[cgl_discussion] [firstname.lastname@example.org: 2.6.0 and
pkathail at cisco.com
Sun Jan 18 09:50:24 PST 2004
Soory for going in and out of this discussion. Yes, checkpoint is like
a database service and should like distributed database for a cluster
based system. I do not believe that was the original question.
Original question was, should saving of data be implicit (i.e. OS should
save the entire context of the application) or explicit (i.e. application
identifies what needs to be saved.
As I said in my earlier email, one size does not fit all and we probably
have to support both schemes. Implicit scheme provides a good migration
opportunity for legacy applications.
At 12/8/2003 02:28 PM +0800, Zhao, Forrest wrote:
>I have a little idea about "second checkpoint service".
> From the perspective of functionality, I think the checkpoint service defined by AIS is much similar to a distributed database system. In particular, the active process store the states to certain media (RAM or disk) at certain point; if the active process dies, the standby process will retrieve the states from the media and replace the dead process. A database system can just realize this store/retrieve operation.
>So I think a distributed database system can meet the requirement defined by data checkpoint service.
>Am I right?
>From: Pradeep Kathail [mailto:pkathail at cisco.com]
>Sent: 2003$BG/(J12$B7n(J8$BF|(J 14:05
>To: Peter Badovinatz; Zhao, Forrest
>Cc: Rusty Lynch; cgl_discussion at osdl.org
>Subject: Re: [cgl_discussion] [coyote at coyotegulch.com: 2.6.0 and Checkpointing]
>I am not one size is going to fit all here. There will be some legacy
>applications that some communication vendors may not want to touch
>and will be more then happy to use the first kind of service to
>checkpoint the entire context. But from CGL perspective, I will not focus
>too much on this.
>CGL should focus on the second issue that is having an API that
>application developers can use to checkpoint information locally as
>well as to a remote machine. This allows application to be restarted
>locally as well as can also provide fully hot redundant system.
>At 11/25/2003 01:49 PM -0800, Peter Badovinatz wrote:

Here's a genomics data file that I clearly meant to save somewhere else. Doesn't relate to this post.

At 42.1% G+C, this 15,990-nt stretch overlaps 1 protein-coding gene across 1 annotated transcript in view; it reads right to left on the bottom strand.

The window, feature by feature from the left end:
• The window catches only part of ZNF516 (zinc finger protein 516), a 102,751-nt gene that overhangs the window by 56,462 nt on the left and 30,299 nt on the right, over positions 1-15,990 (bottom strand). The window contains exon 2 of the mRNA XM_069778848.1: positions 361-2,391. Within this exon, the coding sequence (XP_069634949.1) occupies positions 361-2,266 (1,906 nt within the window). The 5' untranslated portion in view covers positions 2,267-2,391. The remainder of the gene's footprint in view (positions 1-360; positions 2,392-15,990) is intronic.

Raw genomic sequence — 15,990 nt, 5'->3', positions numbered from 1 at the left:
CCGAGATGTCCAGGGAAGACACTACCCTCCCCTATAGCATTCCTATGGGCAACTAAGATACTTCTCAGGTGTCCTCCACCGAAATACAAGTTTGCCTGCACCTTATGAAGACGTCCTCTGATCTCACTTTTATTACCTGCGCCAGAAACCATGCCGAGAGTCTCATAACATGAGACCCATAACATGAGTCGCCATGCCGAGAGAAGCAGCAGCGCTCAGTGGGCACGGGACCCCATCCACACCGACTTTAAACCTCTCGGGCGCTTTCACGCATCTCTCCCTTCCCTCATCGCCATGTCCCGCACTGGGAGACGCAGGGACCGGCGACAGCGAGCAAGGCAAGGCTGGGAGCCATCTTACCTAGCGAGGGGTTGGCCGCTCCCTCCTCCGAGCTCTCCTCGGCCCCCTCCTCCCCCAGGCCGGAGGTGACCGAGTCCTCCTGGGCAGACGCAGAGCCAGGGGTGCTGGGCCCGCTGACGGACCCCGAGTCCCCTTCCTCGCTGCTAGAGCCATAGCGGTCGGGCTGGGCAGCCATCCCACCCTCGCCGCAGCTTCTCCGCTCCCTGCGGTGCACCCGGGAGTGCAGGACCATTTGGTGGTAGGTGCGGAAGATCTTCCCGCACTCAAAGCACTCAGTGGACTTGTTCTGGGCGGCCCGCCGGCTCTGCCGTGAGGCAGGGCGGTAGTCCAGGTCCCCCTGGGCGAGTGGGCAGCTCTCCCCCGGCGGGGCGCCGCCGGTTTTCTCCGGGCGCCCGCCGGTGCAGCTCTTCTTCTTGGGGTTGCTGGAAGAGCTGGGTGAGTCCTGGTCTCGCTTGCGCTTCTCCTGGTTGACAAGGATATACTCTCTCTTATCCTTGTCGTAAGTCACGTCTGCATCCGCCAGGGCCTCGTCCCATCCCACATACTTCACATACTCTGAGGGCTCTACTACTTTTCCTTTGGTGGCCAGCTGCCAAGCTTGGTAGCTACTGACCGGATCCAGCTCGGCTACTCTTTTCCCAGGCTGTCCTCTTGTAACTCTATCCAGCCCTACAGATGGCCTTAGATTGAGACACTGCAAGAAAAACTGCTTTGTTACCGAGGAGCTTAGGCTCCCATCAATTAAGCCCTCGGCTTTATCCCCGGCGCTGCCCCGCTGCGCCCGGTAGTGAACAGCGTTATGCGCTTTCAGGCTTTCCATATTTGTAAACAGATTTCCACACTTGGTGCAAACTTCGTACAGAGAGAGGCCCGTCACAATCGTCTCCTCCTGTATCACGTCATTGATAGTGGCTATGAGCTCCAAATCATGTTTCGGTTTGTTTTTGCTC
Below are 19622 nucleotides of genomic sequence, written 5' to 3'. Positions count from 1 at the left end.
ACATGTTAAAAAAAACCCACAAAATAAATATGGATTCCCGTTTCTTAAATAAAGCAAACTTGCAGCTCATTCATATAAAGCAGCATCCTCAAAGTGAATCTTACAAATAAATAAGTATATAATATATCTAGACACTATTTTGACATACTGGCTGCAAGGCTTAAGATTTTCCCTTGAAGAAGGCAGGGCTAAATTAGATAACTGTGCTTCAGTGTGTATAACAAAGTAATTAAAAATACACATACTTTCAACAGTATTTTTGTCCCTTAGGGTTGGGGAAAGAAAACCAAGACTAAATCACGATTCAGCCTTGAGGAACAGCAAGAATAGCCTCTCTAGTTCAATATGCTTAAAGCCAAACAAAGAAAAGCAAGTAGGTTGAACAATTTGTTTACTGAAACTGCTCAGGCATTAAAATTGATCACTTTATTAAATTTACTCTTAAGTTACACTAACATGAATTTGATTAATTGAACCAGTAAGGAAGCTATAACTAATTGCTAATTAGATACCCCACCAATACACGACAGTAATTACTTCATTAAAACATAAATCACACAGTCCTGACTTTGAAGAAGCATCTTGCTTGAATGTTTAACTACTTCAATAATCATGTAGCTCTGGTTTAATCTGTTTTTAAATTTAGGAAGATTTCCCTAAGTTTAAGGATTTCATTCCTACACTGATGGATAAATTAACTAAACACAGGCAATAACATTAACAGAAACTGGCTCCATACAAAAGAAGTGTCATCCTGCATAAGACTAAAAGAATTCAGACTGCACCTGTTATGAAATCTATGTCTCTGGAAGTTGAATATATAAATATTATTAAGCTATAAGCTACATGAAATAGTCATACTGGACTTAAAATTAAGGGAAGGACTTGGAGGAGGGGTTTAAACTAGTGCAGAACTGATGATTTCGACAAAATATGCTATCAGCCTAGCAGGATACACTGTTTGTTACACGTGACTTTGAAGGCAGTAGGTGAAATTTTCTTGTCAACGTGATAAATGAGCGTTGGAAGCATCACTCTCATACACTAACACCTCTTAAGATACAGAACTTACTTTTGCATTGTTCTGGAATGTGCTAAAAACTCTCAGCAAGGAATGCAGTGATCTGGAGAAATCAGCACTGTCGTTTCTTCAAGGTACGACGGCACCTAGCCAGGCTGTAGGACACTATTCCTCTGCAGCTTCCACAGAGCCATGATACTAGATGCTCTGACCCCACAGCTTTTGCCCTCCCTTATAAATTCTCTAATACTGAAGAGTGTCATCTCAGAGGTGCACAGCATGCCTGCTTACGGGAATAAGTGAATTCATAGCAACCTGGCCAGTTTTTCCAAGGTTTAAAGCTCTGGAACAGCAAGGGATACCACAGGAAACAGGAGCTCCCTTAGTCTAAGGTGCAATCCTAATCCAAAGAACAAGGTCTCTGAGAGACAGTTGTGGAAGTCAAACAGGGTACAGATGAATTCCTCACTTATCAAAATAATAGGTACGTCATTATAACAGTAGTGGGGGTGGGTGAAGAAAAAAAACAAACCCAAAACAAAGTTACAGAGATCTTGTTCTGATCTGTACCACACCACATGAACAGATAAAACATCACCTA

>>Zhao, Forrest wrote:
>>> I have some thoughts about data check point service, just share them with you.
>>> Generally speaking, there are two kinds of check-point services in terms of transparency.
>>> The first kind of check-point service is transparent to user/application. CHPOX is just such kind of service. The major advantage of this kind is: there is no need to modify the application programs, the check pointing is done transparent to apps. The disadvantage of this kind is: it must save the whole process running context, so this can lead to inefficiency caused by saving unrelated, redundant data.
>>> The second kind of check-point service is not transparent to user/apps.
>>> The data check point service defined by SAF(www.saforum.org)/AIS is such kind. The advantage of this kind is: the user can choose what specific data to check point, so reduce the volume of data to be saved. But the major disadvantage is: the developers have to insert the check-pointing API to apps in order to get data check-pointing service, so this kind of check-point service is not transparent to user/apps.
>>> So there is a tradeoff between two kinds of services. But I'm wondering if the carrier companies are willing to modify their product quality software in order to get check-pointing service?
>>They have been in the past. Carrier applications most certainly have
>>had strict control over their checkpointing. The SAF AIS checkpointing
>>service is predicated on this (and since a number of equipment
>>manufacturers were involved, they should have some idea).
>>> -----Original Message-----
>>Peter R. Badovinatz aka 'Wombat' -- IBM Linux Technology Center
>>preferred: tabmowzo at us.ibm.com / alternate: wombat at us.ibm.com
>>These are my opinions and absolutely not official opinions of IBM, Corp.
>>cgl_discussion mailing list
>>cgl_discussion at lists.osdl.org
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